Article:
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Lack of Inventory Still Holding Back Seattle Area Market

April is here, anyone in real estate knows that means we are due for a spring surge. The market begins to pick up as the holidays have passed, the Super Bowl is over and the weather begins to warm. However, according to the National Association of Realtors, there is not quite the same amount of activity as last spring – in fact, there is a 9% drop in sales activity nationwide from last year at this time. Three current conditions help explain this:

  1. Inventory: there just are not enough homes on the market. New homes are needed to entice homeowners to buy up and sell their current homes.
  2. Affordability: last year prices climbed substantially and buyers are now slower to act.
  3. Mortgage requirements: while rates are rising, the criteria for qualifying are still stringent.

Despite this, prices are still predicted to rise and the level of activity on the market will still “surge” in the months to come – just not at the same speed we saw last year. Nationally, California, Alaska, Hawaii and Florida are expected to have greater than 5-7% appreciation, the majority of the west and east 3-5% and the remainder of the central states less than 3% appreciation.

Locally in the Seattle/King County area, we started out the year with 28% fewer homes for sale than last year and inventories have been climbing over the last few weeks; at month’s end they were 6.7% above year ago levels but brisk sales meant there were still not enough good homes for sale to meet buyer demand. In King county we have on average about 1.8 months of supply of inventory (3.8 months in the $750-$1,000,000 price range) which is continuing to put pressure on prices. In general, industry analysts say four-to-six months is the supply needed for a balanced market. If this trend lasts, it will continue to put upward pressure on prices.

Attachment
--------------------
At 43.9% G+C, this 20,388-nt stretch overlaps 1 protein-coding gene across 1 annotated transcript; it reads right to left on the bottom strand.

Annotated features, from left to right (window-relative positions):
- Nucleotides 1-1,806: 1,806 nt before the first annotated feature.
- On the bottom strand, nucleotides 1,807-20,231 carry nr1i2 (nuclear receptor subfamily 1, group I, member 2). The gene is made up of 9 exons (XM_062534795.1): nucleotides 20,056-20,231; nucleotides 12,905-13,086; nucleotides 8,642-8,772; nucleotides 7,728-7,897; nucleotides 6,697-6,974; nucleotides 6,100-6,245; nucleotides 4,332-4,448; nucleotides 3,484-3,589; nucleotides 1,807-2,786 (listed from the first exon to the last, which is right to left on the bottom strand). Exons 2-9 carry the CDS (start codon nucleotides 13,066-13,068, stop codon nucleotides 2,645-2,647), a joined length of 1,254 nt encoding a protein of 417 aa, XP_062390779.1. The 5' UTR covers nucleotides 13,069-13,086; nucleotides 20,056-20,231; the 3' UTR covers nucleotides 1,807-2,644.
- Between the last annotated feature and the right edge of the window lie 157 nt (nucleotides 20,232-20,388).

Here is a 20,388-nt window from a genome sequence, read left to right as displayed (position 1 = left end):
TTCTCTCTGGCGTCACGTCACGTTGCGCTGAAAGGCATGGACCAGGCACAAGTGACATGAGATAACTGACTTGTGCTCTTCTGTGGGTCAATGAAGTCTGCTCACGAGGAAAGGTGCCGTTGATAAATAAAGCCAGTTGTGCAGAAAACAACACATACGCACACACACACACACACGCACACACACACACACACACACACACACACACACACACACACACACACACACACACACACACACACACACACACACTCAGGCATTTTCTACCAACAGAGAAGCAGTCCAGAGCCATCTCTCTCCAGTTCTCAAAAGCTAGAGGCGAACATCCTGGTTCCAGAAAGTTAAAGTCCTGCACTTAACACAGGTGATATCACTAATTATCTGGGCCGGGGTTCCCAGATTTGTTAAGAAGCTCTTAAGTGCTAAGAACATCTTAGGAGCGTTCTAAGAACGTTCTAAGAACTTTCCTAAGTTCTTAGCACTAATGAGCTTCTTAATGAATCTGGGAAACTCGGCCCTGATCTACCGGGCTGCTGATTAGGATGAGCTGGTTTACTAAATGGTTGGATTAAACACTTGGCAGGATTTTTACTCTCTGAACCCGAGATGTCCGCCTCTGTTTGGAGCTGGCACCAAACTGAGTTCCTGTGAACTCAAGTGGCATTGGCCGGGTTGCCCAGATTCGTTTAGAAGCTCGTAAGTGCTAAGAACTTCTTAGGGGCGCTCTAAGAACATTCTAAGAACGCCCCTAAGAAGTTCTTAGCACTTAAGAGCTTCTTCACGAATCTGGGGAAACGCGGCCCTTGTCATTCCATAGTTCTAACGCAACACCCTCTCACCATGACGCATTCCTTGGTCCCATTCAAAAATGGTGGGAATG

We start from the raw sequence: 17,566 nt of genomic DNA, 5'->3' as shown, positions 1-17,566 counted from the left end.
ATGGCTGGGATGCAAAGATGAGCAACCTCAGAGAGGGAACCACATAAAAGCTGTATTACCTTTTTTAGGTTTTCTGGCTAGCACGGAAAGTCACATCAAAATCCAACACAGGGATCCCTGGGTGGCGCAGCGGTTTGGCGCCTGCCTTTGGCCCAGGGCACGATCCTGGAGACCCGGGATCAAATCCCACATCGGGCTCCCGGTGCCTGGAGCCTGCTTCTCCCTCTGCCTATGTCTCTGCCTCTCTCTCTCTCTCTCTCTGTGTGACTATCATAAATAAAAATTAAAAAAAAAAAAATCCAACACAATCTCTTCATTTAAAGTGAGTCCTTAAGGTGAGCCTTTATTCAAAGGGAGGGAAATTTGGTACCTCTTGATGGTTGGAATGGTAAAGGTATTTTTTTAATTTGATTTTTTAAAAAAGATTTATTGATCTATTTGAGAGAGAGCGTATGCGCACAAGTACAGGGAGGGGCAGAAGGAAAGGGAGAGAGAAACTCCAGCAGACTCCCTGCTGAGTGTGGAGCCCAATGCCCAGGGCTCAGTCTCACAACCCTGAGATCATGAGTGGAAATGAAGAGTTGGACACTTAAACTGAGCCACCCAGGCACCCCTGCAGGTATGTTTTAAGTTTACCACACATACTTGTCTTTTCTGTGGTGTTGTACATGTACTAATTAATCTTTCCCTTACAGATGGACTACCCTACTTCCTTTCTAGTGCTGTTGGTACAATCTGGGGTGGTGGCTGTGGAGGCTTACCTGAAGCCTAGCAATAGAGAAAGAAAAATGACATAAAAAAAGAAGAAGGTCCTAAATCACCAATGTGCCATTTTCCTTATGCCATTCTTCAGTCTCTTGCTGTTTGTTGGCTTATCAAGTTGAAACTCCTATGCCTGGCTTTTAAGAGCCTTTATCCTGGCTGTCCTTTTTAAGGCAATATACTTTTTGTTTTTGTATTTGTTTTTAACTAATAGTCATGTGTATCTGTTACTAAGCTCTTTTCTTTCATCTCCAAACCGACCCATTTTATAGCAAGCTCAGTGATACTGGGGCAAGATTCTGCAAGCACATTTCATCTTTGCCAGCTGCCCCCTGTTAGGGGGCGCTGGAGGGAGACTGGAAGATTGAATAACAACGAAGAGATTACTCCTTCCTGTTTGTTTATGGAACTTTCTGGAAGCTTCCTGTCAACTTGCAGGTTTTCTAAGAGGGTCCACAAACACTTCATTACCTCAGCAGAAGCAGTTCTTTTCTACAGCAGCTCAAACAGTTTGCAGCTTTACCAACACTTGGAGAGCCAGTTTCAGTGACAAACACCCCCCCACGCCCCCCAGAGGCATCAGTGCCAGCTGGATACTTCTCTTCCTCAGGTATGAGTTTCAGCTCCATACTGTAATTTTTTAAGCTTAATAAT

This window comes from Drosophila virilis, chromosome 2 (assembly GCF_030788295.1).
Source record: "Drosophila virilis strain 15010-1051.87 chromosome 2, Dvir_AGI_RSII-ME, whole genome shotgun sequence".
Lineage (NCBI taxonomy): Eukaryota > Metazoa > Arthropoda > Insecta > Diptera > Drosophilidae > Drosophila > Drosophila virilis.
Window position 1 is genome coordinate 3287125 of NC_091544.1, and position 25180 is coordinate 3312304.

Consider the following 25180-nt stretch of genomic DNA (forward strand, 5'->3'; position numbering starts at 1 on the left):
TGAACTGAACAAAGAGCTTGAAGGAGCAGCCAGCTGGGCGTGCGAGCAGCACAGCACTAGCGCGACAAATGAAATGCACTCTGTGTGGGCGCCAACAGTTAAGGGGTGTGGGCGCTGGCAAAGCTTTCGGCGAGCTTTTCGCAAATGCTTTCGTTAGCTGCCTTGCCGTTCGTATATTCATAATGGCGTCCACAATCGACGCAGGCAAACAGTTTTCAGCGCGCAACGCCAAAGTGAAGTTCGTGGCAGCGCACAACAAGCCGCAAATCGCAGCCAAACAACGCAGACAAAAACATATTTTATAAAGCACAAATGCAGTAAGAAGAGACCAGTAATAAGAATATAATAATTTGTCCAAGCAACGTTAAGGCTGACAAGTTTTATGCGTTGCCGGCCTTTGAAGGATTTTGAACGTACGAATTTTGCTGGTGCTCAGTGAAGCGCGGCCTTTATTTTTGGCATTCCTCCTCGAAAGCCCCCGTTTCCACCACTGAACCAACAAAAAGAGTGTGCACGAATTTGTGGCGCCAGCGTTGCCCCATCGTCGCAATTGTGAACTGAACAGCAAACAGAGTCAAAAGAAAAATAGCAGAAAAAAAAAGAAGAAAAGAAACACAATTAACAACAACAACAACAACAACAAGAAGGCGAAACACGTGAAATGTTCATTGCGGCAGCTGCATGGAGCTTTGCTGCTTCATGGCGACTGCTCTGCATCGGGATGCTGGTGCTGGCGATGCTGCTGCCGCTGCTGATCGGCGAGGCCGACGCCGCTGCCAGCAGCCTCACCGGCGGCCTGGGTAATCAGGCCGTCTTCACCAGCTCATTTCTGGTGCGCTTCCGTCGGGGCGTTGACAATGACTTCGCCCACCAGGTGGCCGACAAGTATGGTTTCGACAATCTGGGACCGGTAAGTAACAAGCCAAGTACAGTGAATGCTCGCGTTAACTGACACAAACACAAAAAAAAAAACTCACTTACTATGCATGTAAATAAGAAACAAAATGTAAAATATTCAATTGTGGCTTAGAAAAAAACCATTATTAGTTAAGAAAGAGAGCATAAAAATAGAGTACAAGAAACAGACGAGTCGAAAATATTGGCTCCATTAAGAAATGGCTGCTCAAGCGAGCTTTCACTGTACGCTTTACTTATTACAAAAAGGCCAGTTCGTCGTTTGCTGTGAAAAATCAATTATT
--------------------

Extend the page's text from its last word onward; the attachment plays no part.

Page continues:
However we could have a repeat performance of what we saw happen last year. Last spring, more homes continued to come on the market in May and June (which is typical) just as interest rates began to rise and because prices had shot up so quickly, many buyers pulled back which left homes lingering on the market longer which lead to inventory increasing taking the frenzy out of the market. Heading into the summer months and into fall, we started to see price reductions and prices actually roll back a few percentage points. It seems all bets are off this year as even though prices have risen once again (and more than the forecast), interest rates remain low (although a percentage point above last year), inventories have surpassed last years, and we continue to see brisk sales resulting in multiple offers and bidding wars.

How long can this continue? That’s the $64,000 question and I don’t believe anyone has the answer. All of the forecasts are based on criteria that we have no control over and it can change on a dime. The number of people coming to work in our local tech centers (and that’s just one segment of the relocation buyers) is staggering. Amazon along has gone from 30,000 to over 100,000 people, Google is here and expanding, Microsoft is hiring and changing their game plan and Boeing while moving people around the net effect is a positive influx to the Seattle area. But how long will they put up with double digit price growth before they get priced out? If you look at the Northern California tech markets, it seems the sky’s the limit.

We feel extremely fortunate to be able assist those clients that seek us out for our local knowledge, expertise and hands on approach to their real estate needs! If you or anyone you know requires real estate assistance, we would love to hear from you!

Patti Chalker

John L Scott